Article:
And a 2010 meta-analysis found a correlation between coffee consumption and lung disease, but the study found it impossible to completely eliminate the confounding effects of smoking.

2007-2013 headlines: Coffee reduces risk of stroke and some cancers

A meta-analysis of 11 studies on the link between stroke risk and coffee consumption between 1966 and 2011, with nearly a half a million participants, found no negative connection. And a 2012 meta-analysis of studies between 2001 and 2011 found four or more cups a day had a preventative effect on your risk for stroke.

This meta-analysis showed drinking two cups of black coffee a day could reduce the risk of liver cancer by 43%. Those findings were replicated in 2013 in two other studies.

As for prostate cancer, this 2011 study followed nearly 59,000 men from 1986 to 2006 and found drinking coffee to be highly associated with lower risk for the lethal form of the disease.

>A similar analysis of studies on heart failure found four cups a day provided the lowest risk for heart failure, and you had to drink a whopping 10 cups a day to get a bad association.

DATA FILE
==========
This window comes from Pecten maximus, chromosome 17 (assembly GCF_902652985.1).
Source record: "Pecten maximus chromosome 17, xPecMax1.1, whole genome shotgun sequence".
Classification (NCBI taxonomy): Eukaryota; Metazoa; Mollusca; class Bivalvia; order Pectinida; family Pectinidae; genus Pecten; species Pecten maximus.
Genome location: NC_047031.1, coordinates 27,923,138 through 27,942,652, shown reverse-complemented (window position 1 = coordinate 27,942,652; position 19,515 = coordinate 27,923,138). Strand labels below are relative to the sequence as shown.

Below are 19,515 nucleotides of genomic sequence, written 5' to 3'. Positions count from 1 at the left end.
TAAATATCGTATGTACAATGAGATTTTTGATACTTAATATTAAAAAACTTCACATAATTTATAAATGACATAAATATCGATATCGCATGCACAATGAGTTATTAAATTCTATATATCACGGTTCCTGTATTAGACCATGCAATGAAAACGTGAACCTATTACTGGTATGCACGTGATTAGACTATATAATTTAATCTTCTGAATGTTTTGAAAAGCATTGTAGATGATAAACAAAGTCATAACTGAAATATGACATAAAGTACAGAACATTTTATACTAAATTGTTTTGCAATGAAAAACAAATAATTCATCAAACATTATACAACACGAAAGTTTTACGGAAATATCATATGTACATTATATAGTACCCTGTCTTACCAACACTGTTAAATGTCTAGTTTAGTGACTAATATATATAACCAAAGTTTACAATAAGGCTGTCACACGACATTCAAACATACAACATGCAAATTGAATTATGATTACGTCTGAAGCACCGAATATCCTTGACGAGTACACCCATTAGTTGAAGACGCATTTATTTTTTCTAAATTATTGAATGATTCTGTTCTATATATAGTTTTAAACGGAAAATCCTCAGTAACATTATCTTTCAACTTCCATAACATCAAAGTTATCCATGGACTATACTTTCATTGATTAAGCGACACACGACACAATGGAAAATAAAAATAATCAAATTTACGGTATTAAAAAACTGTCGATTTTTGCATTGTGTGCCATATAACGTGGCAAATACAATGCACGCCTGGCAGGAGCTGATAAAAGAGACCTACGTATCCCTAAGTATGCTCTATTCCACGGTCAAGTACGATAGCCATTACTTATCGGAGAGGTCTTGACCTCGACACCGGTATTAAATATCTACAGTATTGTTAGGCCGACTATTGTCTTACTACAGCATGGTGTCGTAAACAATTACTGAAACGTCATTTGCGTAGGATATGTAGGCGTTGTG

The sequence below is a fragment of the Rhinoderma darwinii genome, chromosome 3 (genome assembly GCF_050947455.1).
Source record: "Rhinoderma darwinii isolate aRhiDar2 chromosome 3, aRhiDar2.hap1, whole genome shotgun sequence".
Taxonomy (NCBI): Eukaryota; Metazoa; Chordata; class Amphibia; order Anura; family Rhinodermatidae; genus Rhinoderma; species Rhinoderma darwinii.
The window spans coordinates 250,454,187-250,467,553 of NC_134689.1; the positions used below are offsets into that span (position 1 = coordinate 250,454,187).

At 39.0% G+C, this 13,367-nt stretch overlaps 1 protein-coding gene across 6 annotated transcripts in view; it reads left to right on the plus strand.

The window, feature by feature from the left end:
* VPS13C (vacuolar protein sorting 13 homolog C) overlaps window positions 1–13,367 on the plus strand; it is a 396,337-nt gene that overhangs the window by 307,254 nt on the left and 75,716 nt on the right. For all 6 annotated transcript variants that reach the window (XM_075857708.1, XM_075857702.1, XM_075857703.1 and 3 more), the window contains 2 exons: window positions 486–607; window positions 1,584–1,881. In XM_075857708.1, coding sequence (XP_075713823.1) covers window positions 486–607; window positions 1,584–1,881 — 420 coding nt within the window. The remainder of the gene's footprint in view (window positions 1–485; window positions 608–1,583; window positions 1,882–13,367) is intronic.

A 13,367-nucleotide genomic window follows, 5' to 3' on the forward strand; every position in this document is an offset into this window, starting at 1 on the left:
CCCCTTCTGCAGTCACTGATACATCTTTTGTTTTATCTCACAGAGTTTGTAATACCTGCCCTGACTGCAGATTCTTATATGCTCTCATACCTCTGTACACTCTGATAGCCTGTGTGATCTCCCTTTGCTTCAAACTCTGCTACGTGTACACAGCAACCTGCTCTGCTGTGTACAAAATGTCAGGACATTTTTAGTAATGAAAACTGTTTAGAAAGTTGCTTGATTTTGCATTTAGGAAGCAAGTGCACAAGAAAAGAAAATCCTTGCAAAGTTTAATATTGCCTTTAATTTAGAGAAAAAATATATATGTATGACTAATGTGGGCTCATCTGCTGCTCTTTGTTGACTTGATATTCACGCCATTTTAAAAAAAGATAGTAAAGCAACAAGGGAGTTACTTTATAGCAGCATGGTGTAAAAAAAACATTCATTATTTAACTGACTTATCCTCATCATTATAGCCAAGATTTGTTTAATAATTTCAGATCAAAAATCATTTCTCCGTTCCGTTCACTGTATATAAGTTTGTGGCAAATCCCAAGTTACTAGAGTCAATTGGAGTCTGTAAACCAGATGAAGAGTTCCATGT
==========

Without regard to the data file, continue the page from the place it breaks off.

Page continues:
And overall heart disease? A meta-analysis of 36 studies with more than 1.2 million participants found moderate coffee drinking seemed to be associated with a low risk for heart disease; plus, there wasn’t a higher risk among those who drank more than five cups a day.

2015 headline: Coffee is practically a health food

How about coffee’s effects on your overall risk of death? One 2013 analysis of 20 studies, and another which included 17 studies, both of which included more than a million people, found drinking coffee reduced your total mortality risk slightly.

And as a sign of the times, in 2015 the U.S. Department of Agriculture now agrees that “coffee can be incorporated into a healthy lifestyle,” especially if you stay within three and five cups a day (a maximum of 400mg of caffeine), and avoid fattening cream and sugar. You can read their analysis of the latest data on everything from diabetes to chronic disease here.

Coffee’s health history: Where do we stand now?

It’s thumbs up today, but the news on coffee has not always been positive. Take a look at the arguments for and against coffee through the centuries.